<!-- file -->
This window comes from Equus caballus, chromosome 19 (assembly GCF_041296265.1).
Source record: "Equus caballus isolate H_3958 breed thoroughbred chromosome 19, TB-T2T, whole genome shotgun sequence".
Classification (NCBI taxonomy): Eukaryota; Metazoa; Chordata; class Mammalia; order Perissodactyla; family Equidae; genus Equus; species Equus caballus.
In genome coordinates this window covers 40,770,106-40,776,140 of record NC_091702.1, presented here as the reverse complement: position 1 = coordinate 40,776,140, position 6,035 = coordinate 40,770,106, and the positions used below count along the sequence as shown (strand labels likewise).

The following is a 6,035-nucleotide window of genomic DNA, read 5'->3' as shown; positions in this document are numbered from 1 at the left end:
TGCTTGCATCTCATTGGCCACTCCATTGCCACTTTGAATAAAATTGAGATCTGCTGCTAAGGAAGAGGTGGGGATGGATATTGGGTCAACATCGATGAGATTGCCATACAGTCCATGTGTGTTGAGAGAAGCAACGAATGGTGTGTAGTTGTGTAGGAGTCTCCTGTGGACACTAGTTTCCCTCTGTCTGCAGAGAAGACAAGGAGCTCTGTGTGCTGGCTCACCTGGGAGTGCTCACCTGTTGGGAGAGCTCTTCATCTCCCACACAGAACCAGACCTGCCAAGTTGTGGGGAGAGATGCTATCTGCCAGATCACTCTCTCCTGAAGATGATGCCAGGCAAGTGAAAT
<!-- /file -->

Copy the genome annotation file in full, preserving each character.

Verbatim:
This window comes from Equus caballus, chromosome 19 (assembly GCF_041296265.1).
Source record: "Equus caballus isolate H_3958 breed thoroughbred chromosome 19, TB-T2T, whole genome shotgun sequence".
Classification (NCBI taxonomy): Eukaryota; Metazoa; Chordata; class Mammalia; order Perissodactyla; family Equidae; genus Equus; species Equus caballus.
In genome coordinates this window covers 40,770,106-40,776,140 of record NC_091702.1, presented here as the reverse complement: position 1 = coordinate 40,776,140, position 6,035 = coordinate 40,770,106, and the positions used below count along the sequence as shown (strand labels likewise).

The following is a 6,035-nucleotide window of genomic DNA, read 5'->3' as shown; positions in this document are numbered from 1 at the left end:
TGCTTGCATCTCATTGGCCACTCCATTGCCACTTTGAATAAAATTGAGATCTGCTGCTAAGGAAGAGGTGGGGATGGATATTGGGTCAACATCGATGAGATTGCCATACAGTCCATGTGTGTTGAGAGAAGCAACGAATGGTGTGTAGTTGTGTAGGAGTCTCCTGTGGACACTAGTTTCCCTCTGTCTGCAGAGAAGACAAGGAGCTCTGTGTGCTGGCTCACCTGGGAGTGCTCACCTGTTGGGAGAGCTCTTCATCTCCCACACAGAACCAGACCTGCCAAGTTGTGGGGAGAGATGCTATCTGCCAGATCACTCTCTCCTGAAGATGATGCCAGGCAAGTGAAAT